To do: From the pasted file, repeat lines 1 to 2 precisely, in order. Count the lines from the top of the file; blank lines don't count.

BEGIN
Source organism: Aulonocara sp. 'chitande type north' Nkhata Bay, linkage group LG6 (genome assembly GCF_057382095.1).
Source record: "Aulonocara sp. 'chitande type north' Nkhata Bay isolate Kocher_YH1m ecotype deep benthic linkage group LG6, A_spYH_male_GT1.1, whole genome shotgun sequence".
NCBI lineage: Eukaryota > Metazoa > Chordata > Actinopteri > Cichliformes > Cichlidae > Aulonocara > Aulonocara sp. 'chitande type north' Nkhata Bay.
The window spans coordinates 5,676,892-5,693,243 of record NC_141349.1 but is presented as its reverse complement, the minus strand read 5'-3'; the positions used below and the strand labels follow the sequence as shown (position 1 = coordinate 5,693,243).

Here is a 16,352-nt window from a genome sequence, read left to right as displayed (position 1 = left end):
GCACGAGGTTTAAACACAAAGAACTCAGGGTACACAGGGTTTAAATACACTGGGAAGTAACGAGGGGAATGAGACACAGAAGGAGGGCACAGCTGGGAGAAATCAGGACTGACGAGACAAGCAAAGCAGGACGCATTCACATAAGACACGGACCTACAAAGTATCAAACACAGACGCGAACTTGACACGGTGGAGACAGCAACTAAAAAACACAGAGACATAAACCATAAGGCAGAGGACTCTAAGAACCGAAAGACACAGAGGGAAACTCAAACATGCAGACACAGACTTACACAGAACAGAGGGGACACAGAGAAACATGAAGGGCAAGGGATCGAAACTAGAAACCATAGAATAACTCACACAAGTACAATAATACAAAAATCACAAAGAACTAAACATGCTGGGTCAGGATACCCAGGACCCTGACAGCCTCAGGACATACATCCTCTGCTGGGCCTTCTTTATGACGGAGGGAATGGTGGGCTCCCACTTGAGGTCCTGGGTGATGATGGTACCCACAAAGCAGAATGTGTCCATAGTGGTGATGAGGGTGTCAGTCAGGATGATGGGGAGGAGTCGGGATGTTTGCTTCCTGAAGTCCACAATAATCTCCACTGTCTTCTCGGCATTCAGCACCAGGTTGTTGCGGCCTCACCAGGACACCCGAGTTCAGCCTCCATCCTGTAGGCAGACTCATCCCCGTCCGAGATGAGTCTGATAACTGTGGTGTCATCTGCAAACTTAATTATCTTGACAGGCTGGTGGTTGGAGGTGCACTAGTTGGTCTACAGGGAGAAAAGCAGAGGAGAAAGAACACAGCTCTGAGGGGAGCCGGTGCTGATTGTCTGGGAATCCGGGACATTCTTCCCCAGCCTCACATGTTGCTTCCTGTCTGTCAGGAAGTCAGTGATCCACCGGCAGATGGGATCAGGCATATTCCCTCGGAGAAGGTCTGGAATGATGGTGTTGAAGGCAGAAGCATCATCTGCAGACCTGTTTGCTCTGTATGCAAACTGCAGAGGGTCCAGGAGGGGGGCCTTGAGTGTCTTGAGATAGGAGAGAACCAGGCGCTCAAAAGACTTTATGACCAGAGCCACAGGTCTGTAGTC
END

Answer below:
Source organism: Aulonocara sp. 'chitande type north' Nkhata Bay, linkage group LG6 (genome assembly GCF_057382095.1).
Source record: "Aulonocara sp. 'chitande type north' Nkhata Bay isolate Kocher_YH1m ecotype deep benthic linkage group LG6, A_spYH_male_GT1.1, whole genome shotgun sequence".